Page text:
The impracticality of these options mean that existing drilling equipment will be rendered obsolete in much of the Gulf of Mexico and effectively usher in a partial drilling moratorium for any well designs that require the larger intermediate casing sizes.

As more companies prepare applications for permits to drill under the new regime, it will become obvious that the operational theater has narrowed dramatically and in order to develop the oil and gas resources of the Gulf of Mexico a new approach to well control equipment is required. The industry needs something that can shear and seal the heaviest intermediate casing bodies at the highest wellbore pressures, using existing 5000psi control system and that fit within the footprint of existing BOP stacks. Fortunately, a range of technology capable of meeting these requirements is being actively developed.

Next generation rule-compliant technology

A schematic representation of the 18.75in En-Tegrity preventer. Photo from Enovate Systems.

To comply with the rule’s requirements, and remain within the size and weight footprint of existing shear rams, will require a step change in casing shear technology with the ability to shear large (> 13.375in), high strength (125,000psi) casing; ability to shear the largest tubulars used in well control at relatively low control pressures, i.e., less than 2500psi; ability to seal against a flowing well; capable of inherent self-centralizing of the tubular during cutting.

Enovate has developed and qualified a shear and seal technology that meets these criteria, called En-Tegrity, which is fundamentally different to conventional ram technology because it comprises a dual gate valve with a reverse actuation method, meaning that the gates are pulled across the bore rather than pushed into it. This results in improved shearing capability and wellbore assisted closure; for the En-Tegrity, wellbore pressure increases the available shear force, unlike traditional ram technology. The En-Tegrity provides bidirectional metal-to-metal sealing. This feature facilitates improved sealing in a flowing well scenario as there are no elastomers in the bore that can be washed out.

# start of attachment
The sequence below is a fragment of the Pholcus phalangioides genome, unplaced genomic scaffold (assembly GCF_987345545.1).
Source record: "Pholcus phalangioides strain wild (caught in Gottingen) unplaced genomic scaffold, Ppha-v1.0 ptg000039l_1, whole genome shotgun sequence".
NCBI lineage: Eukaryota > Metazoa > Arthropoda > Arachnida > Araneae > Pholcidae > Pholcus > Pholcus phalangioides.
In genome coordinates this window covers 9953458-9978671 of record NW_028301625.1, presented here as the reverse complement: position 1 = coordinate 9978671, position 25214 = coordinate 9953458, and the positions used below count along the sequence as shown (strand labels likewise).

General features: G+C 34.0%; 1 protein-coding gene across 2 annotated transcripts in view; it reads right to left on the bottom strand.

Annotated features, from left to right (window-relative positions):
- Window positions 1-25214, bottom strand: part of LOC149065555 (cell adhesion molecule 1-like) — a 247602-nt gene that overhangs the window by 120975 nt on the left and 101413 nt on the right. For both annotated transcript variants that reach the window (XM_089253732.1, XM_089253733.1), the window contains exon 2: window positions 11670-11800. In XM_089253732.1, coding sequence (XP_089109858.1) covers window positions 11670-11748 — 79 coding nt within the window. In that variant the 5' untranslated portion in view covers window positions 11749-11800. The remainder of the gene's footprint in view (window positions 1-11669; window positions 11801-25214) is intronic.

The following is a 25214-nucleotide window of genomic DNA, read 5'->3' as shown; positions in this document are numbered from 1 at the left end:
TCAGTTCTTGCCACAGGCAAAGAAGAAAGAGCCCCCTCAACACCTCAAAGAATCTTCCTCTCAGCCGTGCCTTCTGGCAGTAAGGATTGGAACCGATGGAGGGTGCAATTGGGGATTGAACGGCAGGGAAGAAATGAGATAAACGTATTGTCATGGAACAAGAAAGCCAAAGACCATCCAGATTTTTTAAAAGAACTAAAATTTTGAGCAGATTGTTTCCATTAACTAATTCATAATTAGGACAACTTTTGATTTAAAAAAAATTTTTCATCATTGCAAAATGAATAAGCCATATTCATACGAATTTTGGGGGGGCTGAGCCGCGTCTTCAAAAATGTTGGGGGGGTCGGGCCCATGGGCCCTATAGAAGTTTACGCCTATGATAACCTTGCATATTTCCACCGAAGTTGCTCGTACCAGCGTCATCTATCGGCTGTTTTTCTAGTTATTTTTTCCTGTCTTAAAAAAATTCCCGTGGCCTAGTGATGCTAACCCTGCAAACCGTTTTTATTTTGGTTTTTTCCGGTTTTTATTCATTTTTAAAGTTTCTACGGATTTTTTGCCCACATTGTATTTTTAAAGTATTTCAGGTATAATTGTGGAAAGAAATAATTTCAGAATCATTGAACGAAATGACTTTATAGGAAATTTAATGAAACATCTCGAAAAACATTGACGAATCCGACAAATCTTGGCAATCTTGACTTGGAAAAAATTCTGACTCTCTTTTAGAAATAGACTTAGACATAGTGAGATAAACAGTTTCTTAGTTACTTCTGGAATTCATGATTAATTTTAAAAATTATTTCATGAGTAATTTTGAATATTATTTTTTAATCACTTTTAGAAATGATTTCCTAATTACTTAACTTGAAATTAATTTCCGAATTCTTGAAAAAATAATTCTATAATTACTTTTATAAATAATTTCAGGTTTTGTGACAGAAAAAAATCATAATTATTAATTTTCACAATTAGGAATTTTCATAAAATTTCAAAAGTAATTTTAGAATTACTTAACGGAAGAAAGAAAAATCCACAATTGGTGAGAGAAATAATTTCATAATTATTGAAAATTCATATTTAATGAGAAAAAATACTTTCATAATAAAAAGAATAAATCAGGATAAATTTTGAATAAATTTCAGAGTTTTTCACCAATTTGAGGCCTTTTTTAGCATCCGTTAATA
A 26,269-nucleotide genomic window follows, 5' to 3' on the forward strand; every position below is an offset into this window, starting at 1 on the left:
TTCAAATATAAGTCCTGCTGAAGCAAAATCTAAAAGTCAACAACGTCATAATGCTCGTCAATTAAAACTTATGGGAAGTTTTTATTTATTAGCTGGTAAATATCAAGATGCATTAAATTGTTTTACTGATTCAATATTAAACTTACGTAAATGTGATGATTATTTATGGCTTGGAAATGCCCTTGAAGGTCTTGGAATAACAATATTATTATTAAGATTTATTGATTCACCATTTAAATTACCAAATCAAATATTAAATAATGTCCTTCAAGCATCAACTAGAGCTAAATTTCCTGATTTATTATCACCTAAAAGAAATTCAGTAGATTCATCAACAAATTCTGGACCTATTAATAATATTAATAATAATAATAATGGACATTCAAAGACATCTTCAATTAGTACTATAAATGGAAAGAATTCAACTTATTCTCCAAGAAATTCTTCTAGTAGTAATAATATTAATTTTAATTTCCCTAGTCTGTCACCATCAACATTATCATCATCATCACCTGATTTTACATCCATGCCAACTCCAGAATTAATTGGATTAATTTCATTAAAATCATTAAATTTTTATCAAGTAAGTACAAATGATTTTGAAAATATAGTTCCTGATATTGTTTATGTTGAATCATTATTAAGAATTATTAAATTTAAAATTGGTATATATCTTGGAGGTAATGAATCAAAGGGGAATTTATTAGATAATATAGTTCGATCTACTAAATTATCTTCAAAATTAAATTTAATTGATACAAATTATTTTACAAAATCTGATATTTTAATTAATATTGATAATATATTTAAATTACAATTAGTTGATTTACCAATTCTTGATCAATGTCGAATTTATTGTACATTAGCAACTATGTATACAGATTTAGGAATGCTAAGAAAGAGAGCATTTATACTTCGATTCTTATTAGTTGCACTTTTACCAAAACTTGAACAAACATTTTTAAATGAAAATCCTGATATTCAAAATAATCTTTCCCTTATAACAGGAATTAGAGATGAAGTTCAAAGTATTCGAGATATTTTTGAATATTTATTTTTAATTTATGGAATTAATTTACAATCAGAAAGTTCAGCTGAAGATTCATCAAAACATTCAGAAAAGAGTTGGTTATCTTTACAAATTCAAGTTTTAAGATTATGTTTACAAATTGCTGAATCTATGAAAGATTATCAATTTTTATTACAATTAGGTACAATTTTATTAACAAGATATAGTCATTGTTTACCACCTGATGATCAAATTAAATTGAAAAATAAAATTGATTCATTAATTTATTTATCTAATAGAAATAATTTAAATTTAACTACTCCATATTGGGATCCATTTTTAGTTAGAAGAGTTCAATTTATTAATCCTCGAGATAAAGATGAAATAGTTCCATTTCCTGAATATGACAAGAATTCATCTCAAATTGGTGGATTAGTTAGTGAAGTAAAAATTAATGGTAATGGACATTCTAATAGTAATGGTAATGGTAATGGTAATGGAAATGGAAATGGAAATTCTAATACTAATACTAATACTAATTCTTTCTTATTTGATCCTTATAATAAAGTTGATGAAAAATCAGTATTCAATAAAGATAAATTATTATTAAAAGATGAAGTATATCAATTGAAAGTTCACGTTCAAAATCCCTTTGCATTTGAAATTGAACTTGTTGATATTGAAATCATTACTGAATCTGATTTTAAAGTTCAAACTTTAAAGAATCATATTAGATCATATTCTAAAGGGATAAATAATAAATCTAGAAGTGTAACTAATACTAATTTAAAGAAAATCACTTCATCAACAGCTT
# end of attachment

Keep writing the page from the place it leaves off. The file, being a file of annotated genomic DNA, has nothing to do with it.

An 18.75in preventer based on the qualified En-Tegrity technology is under development and will be market-ready in 2019. The 18.75in En-Tegrity preventer will shear Q125, 14.0in x 0.82in WT casing at shear pressures of 2000psi (0psi wellbore pressure) and 1300psi (15,000psi wellbore pressure). The ability to shear at these relatively low pressures means that the hydraulic accumulation required by En-Tegrity is ca. 50% lower at 12,000ft water depth than for a 28in operator.

In addition, a number of companies are actively developing electric actuators that are capable of delivering up to 4 million lbf. To put this figure in context, ca. 2.3 million lbf is required to shear Q125, 14.0in x 0.82in WT casing. Electric actuation is an attractive proposition because the power required to deliver this force is independent of water depth and can be delivered from the topside. In theory the size and weight that is contributed by accumulation systems can be removed completely from the BOP stack. In practice it will be necessary to have the ability to store sufficient energy subsea to deliver the required shear force in the event of loss of topside electric power. Nevertheless with electric storage technology improving all the time it is likely that a subsea electric storage system can be developed whose size and weight will be less than the equivalent subsea accumulator system. An electric actuator system could be retrofitted to existing BOP technology or incorporated into new technology such as En-Tegrity.